2. Encourage and support families to use their best language. As parents have moved into a home schooling role, it is important to provide a clear message to families that by using their home language, they can continue to support their children’s progress in literacy. In fact, recent research shows that young ELLs with strong early-literacy skills in their native Spanish at kindergarten entry made greater growth in English reading from kindergarten through 4th grade. In this study, the effect of early Spanish reading ability was more influential than students’ ability to understand and speak English. Given the results of this study, the message for virtual learning is clear: Support and encourage families to use their best language. Skills learned from reading in native languages support learning in that language and can also transfer to learning to read in English.
3. Build on the considerable strengths of bilingual families. Families of English-language learners have considerable strengths that can be leveraged by schools and teachers to help them through this difficult time. By building on families’ cultural wealth when planning virtual learning activities, ESL and classroom teachers can collaborate to tap into their students’ cultural and family backgrounds through instructional activities that originate from a strengths-based viewpoint and can engage and sustain connections with families. Such a model can be used to recognize and build on family strengths and cultural knowledge. For example, teachers can offer learning activities that include the entire family, such as taking turns in storytelling or having older siblings read to younger ones. In the Latino community, for instance, parents may engage their children by using “cuentos” (stories) or giving “consejos” (advice in the form of a proverb).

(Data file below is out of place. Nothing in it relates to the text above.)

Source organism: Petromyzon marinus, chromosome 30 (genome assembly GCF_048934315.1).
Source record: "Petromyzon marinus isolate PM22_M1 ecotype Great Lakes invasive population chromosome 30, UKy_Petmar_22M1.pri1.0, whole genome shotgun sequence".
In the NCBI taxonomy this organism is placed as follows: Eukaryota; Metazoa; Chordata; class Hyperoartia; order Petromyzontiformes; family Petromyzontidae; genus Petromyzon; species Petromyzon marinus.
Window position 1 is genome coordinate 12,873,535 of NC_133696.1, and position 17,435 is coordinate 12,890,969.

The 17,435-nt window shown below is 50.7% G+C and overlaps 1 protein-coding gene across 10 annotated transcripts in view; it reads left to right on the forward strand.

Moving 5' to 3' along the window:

4. Provide opportunities for enhanced teacher collaboration. Imagine kindergarten and 1st grade students and their parents trying to navigate virtual instruction from multiple teachers with different content, web portals, and instructional strategies. From our research in elementary schools, there are clear benefits for students when ESL and classroom teachers collaborate to provide aligned instruction with coordinated scaffolding for their ELLs. For example, after briefly planning together, ESL teachers can provide direct instruction to preteach specific academic vocabulary to support ELLs’ comprehension during literacy lessons provided by their classroom teachers. Or ESL and classroom teachers can align instruction by using the same instructional strategies to teach phonics or reading- comprehension strategies across settings. Meaningful access to remote instruction for ELLs requires intentional collaboration between classroom and ESL teachers. As this type of collaboration is all the more difficult as the teachers themselves work remotely, it will require support for teachers from education agencies at the school, district, state, and national levels.
Focusing on supporting English-language learners and their families during virtual instruction will help teachers provide access to the curriculum and keep lines of communication open. While this is critical as families, teachers, schools, and communities adjust to life during various phases of stay-at-home orders in many states, these principles can also support families in the transition back to in-person schooling.